What’s the Difference Between Frogs and Toads?
Frogs and toads have a lot in common. And some frogs even have the word “toad” in their names. No wonder people often confuse them.
Frogs and toads have some major differences, though. Frogs have wet skin. Except for some frogs that burrow, they have long hind legs for jumping. Some frogs can climb trees.
Toads, on the other hand, have dry, warty skin. They are fatter and rounder than frogs, and they have short hind legs. They may hop, but they stay close to the ground.
Frogs and toads have their own separate myths, too. People pretend that if a princess kisses a frog, it will turn into a prince. And they like to say that holding a toad will give you warts. Both ideas are popular myths—but neither one is true.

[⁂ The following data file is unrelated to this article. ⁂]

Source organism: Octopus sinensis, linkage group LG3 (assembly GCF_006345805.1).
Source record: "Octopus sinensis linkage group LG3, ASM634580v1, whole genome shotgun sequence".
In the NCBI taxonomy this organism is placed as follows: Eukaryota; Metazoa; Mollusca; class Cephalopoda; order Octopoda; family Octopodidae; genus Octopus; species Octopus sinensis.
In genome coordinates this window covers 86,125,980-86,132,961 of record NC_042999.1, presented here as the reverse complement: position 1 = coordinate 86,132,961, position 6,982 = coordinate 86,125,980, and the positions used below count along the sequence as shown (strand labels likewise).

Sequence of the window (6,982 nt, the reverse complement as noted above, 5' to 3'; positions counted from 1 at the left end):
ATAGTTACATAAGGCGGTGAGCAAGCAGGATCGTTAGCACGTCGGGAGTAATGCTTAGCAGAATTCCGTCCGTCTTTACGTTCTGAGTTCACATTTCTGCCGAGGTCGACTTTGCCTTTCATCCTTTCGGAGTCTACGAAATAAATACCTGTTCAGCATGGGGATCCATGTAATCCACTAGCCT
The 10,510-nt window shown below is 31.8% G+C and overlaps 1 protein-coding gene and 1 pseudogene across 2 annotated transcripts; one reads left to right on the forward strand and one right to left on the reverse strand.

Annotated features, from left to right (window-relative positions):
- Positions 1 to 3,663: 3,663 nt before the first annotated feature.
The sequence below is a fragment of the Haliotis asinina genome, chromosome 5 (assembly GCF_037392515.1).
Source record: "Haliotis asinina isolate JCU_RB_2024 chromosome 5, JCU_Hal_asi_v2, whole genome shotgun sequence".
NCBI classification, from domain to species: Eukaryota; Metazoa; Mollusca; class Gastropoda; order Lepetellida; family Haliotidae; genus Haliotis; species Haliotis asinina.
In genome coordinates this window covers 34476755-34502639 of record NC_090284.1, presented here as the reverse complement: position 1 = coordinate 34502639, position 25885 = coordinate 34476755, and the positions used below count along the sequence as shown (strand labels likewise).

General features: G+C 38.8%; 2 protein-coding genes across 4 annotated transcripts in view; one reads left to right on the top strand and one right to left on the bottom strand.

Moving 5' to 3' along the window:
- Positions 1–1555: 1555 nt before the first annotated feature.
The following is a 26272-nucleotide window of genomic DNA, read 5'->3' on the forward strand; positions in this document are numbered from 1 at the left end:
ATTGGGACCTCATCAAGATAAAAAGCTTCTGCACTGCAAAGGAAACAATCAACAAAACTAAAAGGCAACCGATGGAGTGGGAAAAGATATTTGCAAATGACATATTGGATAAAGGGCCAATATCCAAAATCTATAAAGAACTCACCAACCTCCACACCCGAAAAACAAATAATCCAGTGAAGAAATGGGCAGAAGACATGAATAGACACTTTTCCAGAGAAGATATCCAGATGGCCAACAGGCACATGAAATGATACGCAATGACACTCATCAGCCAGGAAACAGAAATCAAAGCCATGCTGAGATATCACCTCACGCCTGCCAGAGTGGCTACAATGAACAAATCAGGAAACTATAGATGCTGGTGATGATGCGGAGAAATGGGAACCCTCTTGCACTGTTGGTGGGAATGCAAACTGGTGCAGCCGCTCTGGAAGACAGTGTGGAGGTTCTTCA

Neither frogs nor toads live in families. Most provide no care for their eggs or young. However, some adult frogs and toads do guard their eggs against insects, ducks, fish, and other predators. They also care for their eggs until they’re ready to hatch.
Some types of female tree frogs carry their eggs on their backs until the eggs are ready to hatch. When the eggs hatch into tadpoles, the females carry them and release them in a pond or stream. Female Surinam toads carry eggs on their backs sunken in their skin. These eggs always hatch into fully-formed frogs called froglets.
Male midwife toads swim with eggs wrapped around themselves. Male Darwin’s frogs swallow their mate’s eggs and keep them safe in a vocal pouch. There, they develop into tadpoles and then frogs before the male releases them.